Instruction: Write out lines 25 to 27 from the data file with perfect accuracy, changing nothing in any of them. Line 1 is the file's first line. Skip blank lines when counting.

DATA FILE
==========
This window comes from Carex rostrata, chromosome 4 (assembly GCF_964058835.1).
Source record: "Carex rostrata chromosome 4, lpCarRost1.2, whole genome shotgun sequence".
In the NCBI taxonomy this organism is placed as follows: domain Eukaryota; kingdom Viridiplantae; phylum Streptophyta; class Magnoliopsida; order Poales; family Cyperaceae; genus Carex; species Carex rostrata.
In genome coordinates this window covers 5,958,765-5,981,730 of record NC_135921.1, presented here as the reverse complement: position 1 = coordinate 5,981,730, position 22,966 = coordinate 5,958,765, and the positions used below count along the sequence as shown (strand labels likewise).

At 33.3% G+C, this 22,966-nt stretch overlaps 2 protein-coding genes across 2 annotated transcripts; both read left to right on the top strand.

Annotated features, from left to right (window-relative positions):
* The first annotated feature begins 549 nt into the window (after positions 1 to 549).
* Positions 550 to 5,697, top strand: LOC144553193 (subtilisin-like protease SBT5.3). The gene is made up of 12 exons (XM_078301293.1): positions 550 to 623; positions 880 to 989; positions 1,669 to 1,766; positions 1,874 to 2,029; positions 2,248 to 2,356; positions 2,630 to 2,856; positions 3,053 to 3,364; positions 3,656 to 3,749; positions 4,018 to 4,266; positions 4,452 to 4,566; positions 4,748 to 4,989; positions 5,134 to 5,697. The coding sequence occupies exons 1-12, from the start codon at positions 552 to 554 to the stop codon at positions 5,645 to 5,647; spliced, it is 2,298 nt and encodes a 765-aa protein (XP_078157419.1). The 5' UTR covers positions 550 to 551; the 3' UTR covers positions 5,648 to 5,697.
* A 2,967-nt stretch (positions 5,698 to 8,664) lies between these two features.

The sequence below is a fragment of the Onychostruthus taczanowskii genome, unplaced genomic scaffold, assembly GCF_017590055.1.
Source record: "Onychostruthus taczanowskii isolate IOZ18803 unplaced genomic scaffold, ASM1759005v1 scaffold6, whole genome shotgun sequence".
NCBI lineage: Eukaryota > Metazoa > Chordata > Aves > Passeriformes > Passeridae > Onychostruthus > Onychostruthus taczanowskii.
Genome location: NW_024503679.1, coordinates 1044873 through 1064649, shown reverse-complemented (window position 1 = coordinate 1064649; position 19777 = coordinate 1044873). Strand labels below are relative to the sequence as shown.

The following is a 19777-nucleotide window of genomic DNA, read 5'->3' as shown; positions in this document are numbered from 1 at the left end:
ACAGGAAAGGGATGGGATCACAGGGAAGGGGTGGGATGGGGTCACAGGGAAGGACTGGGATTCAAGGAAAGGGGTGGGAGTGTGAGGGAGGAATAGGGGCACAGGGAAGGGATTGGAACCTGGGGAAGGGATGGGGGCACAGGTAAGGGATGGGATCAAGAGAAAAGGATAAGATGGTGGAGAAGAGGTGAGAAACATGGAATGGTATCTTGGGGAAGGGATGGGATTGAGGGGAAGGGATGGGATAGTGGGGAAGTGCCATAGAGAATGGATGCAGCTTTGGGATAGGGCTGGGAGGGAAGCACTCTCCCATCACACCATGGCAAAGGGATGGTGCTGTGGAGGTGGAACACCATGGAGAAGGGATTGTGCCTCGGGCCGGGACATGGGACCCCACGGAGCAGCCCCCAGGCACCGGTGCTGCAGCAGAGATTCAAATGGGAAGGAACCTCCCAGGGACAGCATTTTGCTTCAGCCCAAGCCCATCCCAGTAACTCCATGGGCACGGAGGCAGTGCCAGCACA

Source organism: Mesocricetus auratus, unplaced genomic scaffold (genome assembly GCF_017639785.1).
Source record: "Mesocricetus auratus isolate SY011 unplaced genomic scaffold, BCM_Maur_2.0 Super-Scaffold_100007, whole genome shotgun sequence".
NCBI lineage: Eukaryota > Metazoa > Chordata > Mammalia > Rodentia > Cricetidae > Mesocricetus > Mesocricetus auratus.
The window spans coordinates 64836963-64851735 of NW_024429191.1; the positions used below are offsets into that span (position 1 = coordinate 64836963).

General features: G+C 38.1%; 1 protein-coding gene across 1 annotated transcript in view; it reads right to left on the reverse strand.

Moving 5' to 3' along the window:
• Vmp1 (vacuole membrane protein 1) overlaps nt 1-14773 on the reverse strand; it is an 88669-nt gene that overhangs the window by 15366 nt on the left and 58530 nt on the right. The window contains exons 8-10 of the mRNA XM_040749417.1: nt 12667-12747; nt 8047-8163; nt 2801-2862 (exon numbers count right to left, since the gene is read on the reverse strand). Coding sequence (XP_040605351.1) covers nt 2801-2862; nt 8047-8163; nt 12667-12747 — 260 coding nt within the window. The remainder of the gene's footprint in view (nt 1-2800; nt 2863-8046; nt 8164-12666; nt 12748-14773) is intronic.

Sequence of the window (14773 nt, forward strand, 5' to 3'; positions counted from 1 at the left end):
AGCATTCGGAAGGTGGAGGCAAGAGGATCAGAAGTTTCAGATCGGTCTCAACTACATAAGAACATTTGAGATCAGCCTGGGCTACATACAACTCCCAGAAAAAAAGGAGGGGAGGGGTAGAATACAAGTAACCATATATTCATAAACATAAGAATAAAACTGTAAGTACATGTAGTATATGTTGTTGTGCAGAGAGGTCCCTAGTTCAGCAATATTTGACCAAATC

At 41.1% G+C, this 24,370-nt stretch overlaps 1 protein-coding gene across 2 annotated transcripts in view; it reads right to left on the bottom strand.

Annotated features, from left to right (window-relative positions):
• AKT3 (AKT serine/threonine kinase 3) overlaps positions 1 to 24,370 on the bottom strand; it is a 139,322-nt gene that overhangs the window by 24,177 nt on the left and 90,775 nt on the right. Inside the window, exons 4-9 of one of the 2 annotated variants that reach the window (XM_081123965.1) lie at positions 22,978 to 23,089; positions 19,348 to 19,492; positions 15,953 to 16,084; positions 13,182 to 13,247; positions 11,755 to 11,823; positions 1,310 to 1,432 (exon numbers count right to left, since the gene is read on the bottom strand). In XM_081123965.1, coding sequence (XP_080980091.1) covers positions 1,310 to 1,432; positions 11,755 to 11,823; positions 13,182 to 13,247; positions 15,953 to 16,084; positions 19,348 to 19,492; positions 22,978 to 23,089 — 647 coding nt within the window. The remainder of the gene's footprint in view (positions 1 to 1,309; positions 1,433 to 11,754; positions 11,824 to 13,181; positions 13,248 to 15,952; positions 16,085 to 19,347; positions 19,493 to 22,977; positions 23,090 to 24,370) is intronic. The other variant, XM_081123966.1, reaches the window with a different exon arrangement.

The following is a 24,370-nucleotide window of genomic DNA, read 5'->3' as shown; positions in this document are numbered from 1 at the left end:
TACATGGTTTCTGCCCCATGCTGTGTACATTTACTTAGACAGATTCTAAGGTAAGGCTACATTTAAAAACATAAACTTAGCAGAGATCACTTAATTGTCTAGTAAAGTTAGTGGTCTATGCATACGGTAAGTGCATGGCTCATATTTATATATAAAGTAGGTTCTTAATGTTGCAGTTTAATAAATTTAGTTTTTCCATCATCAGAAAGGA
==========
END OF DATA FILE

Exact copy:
At 41.1% G+C, this 24,370-nt stretch overlaps 1 protein-coding gene across 2 annotated transcripts in view; it reads right to left on the bottom strand.

Annotated features, from left to right (window-relative positions):
• AKT3 (AKT serine/threonine kinase 3) overlaps positions 1 to 24,370 on the bottom strand; it is a 139,322-nt gene that overhangs the window by 24,177 nt on the left and 90,775 nt on the right. Inside the window, exons 4-9 of one of the 2 annotated variants that reach the window (XM_081123965.1) lie at positions 22,978 to 23,089; positions 19,348 to 19,492; positions 15,953 to 16,084; positions 13,182 to 13,247; positions 11,755 to 11,823; positions 1,310 to 1,432 (exon numbers count right to left, since the gene is read on the bottom strand). In XM_081123965.1, coding sequence (XP_080980091.1) covers positions 1,310 to 1,432; positions 11,755 to 11,823; positions 13,182 to 13,247; positions 15,953 to 16,084; positions 19,348 to 19,492; positions 22,978 to 23,089 — 647 coding nt within the window. The remainder of the gene's footprint in view (positions 1 to 1,309; positions 1,433 to 11,754; positions 11,824 to 13,181; positions 13,248 to 15,952; positions 16,085 to 19,347; positions 19,493 to 22,977; positions 23,090 to 24,370) is intronic. The other variant, XM_081123966.1, reaches the window with a different exon arrangement.